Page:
Giving an additional 50 million Americans immediate access to the same number of medical professionals and facilities will flood our health care facilities and doctors with new patients, putting further strain on an already strained system. The result will be longer waits, more crowded doctors’ offices and hospitals, and a general decrease in the level of care.

Increasing the number of Americans with health care is a noble goal and is being pursued with the greatest of intentions. But as it is said, the road to hell is often paved with good intentions. There is no way around the fact that adding an additional 50 million people to the health care system will decrease the level of service being offered.

The current health care bill will succeed in giving more people health care, however it will result in much worse care for the over 80% of Americans who are currently covered.

This is an excellent example of the law of supply and demand. No matter what is done about health care, tomorrow’s supply of health care –the number of doctors, medical facilities, etc. – will be the same as today. Yet, implementing a nationalized health care system requires that tomorrow’s demand for health care increases dramatically. A sudden increase in demand without an increase in supply always leads to a shortage of the product in question.

In the free market, a shortage of goods causes prices for that good to increase to a level where those who cannot afford them are ‘crowded out’ of the market. The profit earned by the producers of the good encourages additional producers to enter the market. This creates an increase in supply and drops the price of the goods for all consumers. Under the President’s plan, however, demand will be raised without an increase in supply, whereby the government will be forced to allocate health care. When government bureaucrats make decisions on how goods and services should be allocated, rationing occurs.

Under the new government run health care system, the government will need to take measures to “keep costs low” in an effort to save American citizens money and prevent negative political fallout. While this also seems like a noble goal, the consequences will be devastating. Government mandated cost cutting measures also necessarily mean less profit for those who operate medical facilities.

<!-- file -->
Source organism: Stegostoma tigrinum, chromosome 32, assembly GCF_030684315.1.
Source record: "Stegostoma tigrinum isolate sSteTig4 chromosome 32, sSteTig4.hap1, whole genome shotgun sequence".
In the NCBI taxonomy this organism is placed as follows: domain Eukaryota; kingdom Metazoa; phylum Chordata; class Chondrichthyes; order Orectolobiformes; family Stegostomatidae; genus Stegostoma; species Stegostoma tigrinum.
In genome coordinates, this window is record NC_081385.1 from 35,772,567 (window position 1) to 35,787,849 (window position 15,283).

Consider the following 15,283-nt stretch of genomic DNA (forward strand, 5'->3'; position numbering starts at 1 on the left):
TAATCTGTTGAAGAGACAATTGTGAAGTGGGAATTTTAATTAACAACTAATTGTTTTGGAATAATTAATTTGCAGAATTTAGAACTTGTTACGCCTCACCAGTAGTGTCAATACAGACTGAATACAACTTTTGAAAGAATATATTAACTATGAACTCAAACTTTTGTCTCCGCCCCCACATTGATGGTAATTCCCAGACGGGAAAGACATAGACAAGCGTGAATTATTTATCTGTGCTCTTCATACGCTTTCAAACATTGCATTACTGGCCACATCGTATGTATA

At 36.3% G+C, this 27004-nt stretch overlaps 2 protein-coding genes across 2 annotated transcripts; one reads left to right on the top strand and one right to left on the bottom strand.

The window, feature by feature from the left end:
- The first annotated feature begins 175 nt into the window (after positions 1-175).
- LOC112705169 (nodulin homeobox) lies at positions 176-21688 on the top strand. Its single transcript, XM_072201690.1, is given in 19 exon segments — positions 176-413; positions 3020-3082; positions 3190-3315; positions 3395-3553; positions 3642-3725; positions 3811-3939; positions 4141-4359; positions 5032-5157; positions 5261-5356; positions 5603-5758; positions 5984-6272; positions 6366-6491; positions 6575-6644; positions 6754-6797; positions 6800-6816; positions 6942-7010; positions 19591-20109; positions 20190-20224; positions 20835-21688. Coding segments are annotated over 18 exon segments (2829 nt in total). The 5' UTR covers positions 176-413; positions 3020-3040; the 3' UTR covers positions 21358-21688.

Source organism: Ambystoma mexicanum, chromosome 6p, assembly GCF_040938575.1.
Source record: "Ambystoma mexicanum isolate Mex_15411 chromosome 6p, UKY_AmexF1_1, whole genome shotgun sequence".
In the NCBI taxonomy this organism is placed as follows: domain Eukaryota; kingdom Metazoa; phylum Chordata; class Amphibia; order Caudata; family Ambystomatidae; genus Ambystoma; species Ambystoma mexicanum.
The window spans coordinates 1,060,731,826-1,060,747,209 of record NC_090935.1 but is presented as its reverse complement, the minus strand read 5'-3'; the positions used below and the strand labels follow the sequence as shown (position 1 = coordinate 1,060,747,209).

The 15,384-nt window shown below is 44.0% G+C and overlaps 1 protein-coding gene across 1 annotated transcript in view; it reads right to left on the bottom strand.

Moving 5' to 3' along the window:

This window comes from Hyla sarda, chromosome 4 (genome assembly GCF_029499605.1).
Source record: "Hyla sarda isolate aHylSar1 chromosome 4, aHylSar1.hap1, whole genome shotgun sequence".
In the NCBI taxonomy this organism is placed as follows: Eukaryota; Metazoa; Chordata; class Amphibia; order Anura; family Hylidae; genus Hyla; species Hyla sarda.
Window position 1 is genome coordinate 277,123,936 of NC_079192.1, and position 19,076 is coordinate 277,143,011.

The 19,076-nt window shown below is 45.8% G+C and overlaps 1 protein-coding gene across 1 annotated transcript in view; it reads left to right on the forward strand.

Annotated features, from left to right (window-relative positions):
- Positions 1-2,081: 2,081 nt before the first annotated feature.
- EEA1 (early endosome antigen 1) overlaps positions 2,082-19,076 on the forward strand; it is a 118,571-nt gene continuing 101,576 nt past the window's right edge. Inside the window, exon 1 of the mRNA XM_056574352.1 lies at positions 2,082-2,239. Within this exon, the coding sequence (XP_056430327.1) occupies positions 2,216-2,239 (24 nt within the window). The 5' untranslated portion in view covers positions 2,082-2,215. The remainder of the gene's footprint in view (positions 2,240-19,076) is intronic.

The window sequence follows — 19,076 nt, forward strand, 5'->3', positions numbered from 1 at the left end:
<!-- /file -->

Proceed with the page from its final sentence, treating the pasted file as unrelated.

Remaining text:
Taking away the profit motive, will result in fewer people being willing to take risks and opening new medical facilities. Medical supply companies will be less willing to produce life saving medical devices, and the benefits of taking a medical education will diminish. The loss of profit motive will result in fewer services being shared among more consumers. This will lead to further rationing, rather than allowing market forces to make corrections.

Even the best of intentions can’t change facts. If Americans want to continue to have a decent health care system without government rationing, they must oppose universal health care coverage.

Americanly Yours,

Phred Barnet

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Overblown: The Non Existent Crisis Of The Uninsured

June 25, 2009 By: Phred Category: Uncategorized

In debates on health care, one number seems to pop up repeatedly:  the claim that 45 million Americans are uninsured.  Proponents of government controlled health care argue that it is immoral to allow approximately 15% of our fellow citizens to be left without health care.

But, there is something that they arent telling you:  many (if not most) of those without health care in this country choose to not have health care.

Yes, at least 45 million Americans are not currently insured (according to most studies, but Ill get back to that later), but a closer look at the numbers tells a different story than the one that you have probably been told in the past.

I recently read John C. Goodman’s paper titled “Solving the Problem of the Uninsured,” and although I do not support the same solution that he does, I found his paper to be quite interesting.

Dr. Goodman took a hard look at the numbers and facts about the uninsured in this country and found some surprising information.